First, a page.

It took Chris Evans nearly four years, but the North Star baseball coach finally accomplished something that opposing pitchers couldn’t contemplate.
Evans struck out Tony Strasiser.
Granted, it happened during batting practice, but it didn’t make the event any less memorable for either party involved.
“It started my freshman year, we had a little competition and it was something he did against my brother (Max) too,” Strasiser said. “He got my brother by his junior year. Now, keep in mind batting practice is from about 40 feet. The second to last week of my senior year, he finally got me. I was a little mad, but I tried not to show it. I’m sure I hit the next couple pitches pretty hard.”
For Evans, it was a moment worth celebrating, even if the Cougars were in the midst of a season-opening 21-game win streak.
“I yelled so loud, it stopped batting practice. My own assistant thought something happened to me,” Evans said. “I think he cranked the next four out.”
Whether the opponent came from the WestPAC, the District 5 playoffs or the PIAA postseason, the key to beating North Star in baseball or football meant finding some way to limit the damage inflicted by Strasiser.
It’s something the four-year letterwinner in both sports, who also played basketball and wrestled during various stages of his scholastic career at North Star, grew accustomed to seeing.
“You have to find ways to be unique. You can’t do the same thing every time. The only way to be good is to beat it, to find different ways to attack a team,” Strasiser said. “A couple (football) teams literally double covered me at 10 yards. There would be two kids standing there waiting for me. In baseball, it’s a little harder to do unless you use the intentional walk.”
Not that teams didn’t get creative with The Tribune-Democrat Boys’ Athlete of the Year and future West Virginia University baseball player.
“There were times after he got on base where he told me, ‘That one was in the other batter’s box and I had to go get it,’ ” Evans said. “Imagine what he could have done if teams were pitching to him.”
Considering the statistics Strasiser put up, it’s difficult to understand why teams would even take the chance.
In 22 games, Strasiser batted .625 (40-for-67) with 47 runs, seven doubles, seven home runs, 41 RBI, 26 stolen bases, 18 walks and, yes, two strikeouts.
Though North Star had two aces in senior Brantley Rice and junior Shane Supanick, Strasiser proved nearly as effective on the mound as at the plate. He posted a 5-0 record with a 1.05 ERA and 40 strikeouts in 20 innings pitched.
North Star, a state semifinalist in Class AA in 2012, entered the PIAA Class A tournament with a 21-0 record before losing in the first round to Bishop McCort. In an interesting twist, Bishop McCort’s baseball coach – Chris Pfeil – is Strasiser’s AAABA manager for Martella’s Pharmacy.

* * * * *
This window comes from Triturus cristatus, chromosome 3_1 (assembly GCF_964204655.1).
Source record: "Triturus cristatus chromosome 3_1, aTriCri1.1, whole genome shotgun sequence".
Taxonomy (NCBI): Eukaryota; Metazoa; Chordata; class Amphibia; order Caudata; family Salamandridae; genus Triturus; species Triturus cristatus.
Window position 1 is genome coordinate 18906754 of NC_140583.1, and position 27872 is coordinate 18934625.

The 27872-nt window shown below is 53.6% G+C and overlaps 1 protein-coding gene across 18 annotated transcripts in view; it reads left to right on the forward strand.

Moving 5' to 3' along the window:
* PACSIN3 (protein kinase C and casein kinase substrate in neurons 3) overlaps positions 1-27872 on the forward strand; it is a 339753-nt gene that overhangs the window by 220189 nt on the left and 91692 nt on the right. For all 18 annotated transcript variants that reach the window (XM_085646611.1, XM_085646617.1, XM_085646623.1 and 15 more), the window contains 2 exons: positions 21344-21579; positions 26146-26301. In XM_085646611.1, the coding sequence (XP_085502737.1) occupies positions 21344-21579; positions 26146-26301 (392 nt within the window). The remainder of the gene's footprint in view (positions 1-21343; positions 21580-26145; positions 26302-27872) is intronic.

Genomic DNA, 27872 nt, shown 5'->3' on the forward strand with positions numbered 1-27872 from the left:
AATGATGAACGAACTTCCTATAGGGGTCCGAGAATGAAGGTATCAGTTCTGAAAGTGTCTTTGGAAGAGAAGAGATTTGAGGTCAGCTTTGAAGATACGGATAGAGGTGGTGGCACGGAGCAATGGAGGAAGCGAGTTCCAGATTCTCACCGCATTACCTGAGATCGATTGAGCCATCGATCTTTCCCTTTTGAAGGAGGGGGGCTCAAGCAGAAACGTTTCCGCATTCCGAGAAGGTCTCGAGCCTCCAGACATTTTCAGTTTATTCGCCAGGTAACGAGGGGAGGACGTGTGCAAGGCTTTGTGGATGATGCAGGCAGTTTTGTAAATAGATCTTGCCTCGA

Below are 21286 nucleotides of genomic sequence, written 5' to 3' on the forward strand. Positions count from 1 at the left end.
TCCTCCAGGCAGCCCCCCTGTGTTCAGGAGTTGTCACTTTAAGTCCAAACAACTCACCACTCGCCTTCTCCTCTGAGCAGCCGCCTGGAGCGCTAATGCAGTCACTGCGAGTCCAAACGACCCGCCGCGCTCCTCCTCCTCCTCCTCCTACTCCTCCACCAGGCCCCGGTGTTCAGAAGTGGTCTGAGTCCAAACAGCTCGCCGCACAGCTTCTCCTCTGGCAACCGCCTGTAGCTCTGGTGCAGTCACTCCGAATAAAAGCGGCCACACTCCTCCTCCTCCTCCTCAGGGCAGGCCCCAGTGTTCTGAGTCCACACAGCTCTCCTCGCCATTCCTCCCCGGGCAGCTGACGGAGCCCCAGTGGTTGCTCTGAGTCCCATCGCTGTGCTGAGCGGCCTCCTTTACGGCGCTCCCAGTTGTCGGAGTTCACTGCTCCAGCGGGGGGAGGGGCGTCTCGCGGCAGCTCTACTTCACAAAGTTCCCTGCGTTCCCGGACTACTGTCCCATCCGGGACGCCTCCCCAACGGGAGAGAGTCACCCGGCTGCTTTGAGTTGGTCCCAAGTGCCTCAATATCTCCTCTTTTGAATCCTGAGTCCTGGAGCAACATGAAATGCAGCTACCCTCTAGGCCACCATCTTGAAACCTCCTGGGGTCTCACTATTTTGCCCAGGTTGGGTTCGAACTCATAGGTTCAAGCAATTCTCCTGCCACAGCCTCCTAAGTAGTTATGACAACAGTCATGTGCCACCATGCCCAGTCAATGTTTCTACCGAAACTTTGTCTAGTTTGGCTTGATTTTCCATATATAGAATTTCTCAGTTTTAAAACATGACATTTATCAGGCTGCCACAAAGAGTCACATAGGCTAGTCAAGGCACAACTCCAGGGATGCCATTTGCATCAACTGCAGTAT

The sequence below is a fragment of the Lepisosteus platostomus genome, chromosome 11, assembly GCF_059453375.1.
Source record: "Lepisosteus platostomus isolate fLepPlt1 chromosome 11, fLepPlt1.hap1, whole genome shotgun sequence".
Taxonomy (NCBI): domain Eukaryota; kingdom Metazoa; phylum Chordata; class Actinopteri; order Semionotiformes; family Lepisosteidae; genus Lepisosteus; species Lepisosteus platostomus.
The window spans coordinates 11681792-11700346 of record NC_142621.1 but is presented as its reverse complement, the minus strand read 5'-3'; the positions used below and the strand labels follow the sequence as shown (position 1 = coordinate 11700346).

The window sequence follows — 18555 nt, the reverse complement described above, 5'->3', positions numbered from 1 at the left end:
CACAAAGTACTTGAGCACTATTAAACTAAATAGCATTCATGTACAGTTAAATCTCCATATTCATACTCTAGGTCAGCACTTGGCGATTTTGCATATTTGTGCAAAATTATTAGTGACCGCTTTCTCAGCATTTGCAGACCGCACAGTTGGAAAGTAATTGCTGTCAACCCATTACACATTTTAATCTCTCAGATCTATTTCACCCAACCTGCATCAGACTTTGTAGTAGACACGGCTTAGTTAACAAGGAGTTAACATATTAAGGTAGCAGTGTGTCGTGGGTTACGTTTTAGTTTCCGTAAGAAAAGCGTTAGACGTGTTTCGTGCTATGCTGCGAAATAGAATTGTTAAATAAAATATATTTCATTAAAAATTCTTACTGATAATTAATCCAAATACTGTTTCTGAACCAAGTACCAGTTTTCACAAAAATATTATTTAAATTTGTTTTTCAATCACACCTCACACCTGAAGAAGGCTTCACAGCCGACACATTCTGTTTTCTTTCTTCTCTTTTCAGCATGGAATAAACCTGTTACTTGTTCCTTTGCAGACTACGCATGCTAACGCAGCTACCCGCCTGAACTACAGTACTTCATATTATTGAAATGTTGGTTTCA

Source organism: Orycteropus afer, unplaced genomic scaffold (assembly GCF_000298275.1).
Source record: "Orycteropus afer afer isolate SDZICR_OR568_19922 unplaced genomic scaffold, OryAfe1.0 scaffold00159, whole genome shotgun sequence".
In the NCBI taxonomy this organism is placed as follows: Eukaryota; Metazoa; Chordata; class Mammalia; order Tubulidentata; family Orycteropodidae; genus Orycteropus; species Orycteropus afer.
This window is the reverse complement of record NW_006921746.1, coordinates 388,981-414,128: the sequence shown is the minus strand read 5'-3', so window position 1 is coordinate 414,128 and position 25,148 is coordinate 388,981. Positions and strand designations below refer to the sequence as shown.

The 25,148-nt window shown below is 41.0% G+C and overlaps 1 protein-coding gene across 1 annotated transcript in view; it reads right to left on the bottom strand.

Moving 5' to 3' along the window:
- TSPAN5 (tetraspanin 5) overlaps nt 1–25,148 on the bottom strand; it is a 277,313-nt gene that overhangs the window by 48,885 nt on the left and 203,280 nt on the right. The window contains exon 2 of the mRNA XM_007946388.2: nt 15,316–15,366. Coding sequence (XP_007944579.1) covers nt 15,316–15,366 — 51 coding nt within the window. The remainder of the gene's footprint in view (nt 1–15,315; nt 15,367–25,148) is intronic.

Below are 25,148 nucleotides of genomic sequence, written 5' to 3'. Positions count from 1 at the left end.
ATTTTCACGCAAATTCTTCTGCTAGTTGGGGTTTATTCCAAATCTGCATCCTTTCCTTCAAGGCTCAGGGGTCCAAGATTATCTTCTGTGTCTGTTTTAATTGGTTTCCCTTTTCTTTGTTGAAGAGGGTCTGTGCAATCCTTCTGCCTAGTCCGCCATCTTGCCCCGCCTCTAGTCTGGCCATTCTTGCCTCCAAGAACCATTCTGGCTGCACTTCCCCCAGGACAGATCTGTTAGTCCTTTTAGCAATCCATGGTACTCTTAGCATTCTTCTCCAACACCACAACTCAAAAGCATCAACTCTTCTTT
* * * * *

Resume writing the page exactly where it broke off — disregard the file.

“Things didn’t end the way we wanted, but it was a great year,” Strasiser said. “When you look at the athletes we had, Supanick, Rice, you don’t find pitchers like that on teams around here. It just shows that we were willing to work hard and we worked well together.”
Strasiser’s willingness to work hard was something his coaches noticed immediately.
“He’s a tremendous athlete, which is obvious, but one of his strengths is his competitiveness. He’ll do whatever it takes because he has such a strong will to succeed and a strong work ethic,” said North Star football coach Stacy Schmitt, who also serves as the school’s athletic director. “His brother Max was the same way. They’re super tough kids and they realize what it takes to be successful.”
Strasiser certainly was successful on the football field, and it may be some time before this area sees another player with his receiving statistics.
Despite the best efforts of opposing defenses, Strasiser caught 45 passes for 811 yards and eight touchdowns as a senior. In an effort to get Strasiser the football as often as possible, Schmitt played him at quarterback and in the backfield.
“Normally, if we put the ball in the air, he’d find a way to catch it and come down with his feet inbounds,” Schmitt said. “The great thing is for all the catches he made in games, he did the same thing in practice. He always gave full effort.”
Strasiser leaves North Star with 3,548 receiving yards, which ranks third in PIAA history. His 182 career receptions rank seventh and his 31 receiving touchdowns are tied for seventh.
His ability to catch the football is why schools as large as Syracuse expressed interest in the 6-foot-6 pass catcher’s abilities.
His play helped the Cougars reach multiple District 5 Class A championship games, including 2012, and two appearances in the state playoffs.
Possibly, Strasiser’s biggest impact at North Star will be made in the future.
There’s no denying the success of sports teams at the school in recent years in sport’s not normally associated with the school.
“That’s something my brother and I talked about. Our classes helped change certain aspects of North Star,” Strasiser said. “We were always a wrestling school, and it is cool how much North Star has accomplished in wrestling, but we’ve become a football and a baseball school, too. We’re more well-rounded.”